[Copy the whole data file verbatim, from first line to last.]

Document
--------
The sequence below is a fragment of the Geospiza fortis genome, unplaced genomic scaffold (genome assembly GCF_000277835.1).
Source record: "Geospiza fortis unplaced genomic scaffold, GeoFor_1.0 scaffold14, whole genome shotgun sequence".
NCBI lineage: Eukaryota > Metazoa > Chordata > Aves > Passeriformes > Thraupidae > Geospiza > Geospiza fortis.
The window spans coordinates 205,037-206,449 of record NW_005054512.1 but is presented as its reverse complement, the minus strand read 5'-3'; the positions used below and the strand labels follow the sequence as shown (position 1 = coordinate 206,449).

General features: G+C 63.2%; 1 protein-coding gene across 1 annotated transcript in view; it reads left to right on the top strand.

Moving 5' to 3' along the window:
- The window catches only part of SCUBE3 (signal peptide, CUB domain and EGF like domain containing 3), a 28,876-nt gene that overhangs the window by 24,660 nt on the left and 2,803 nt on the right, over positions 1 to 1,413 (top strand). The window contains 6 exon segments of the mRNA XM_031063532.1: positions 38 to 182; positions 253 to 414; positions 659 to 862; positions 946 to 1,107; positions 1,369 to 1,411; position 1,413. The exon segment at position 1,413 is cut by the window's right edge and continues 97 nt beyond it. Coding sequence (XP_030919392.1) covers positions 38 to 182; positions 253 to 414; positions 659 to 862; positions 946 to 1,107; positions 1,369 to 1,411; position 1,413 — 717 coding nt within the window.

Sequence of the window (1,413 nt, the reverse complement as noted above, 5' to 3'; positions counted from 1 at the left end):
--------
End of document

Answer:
The sequence below is a fragment of the Geospiza fortis genome, unplaced genomic scaffold (genome assembly GCF_000277835.1).
Source record: "Geospiza fortis unplaced genomic scaffold, GeoFor_1.0 scaffold14, whole genome shotgun sequence".
NCBI lineage: Eukaryota > Metazoa > Chordata > Aves > Passeriformes > Thraupidae > Geospiza > Geospiza fortis.
The window spans coordinates 205,037-206,449 of record NW_005054512.1 but is presented as its reverse complement, the minus strand read 5'-3'; the positions used below and the strand labels follow the sequence as shown (position 1 = coordinate 206,449).

General features: G+C 63.2%; 1 protein-coding gene across 1 annotated transcript in view; it reads left to right on the top strand.

Moving 5' to 3' along the window:
- The window catches only part of SCUBE3 (signal peptide, CUB domain and EGF like domain containing 3), a 28,876-nt gene that overhangs the window by 24,660 nt on the left and 2,803 nt on the right, over positions 1 to 1,413 (top strand). The window contains 6 exon segments of the mRNA XM_031063532.1: positions 38 to 182; positions 253 to 414; positions 659 to 862; positions 946 to 1,107; positions 1,369 to 1,411; position 1,413. The exon segment at position 1,413 is cut by the window's right edge and continues 97 nt beyond it. Coding sequence (XP_030919392.1) covers positions 38 to 182; positions 253 to 414; positions 659 to 862; positions 946 to 1,107; positions 1,369 to 1,411; position 1,413 — 717 coding nt within the window.

Sequence of the window (1,413 nt, the reverse complement as noted above, 5' to 3'; positions counted from 1 at the left end):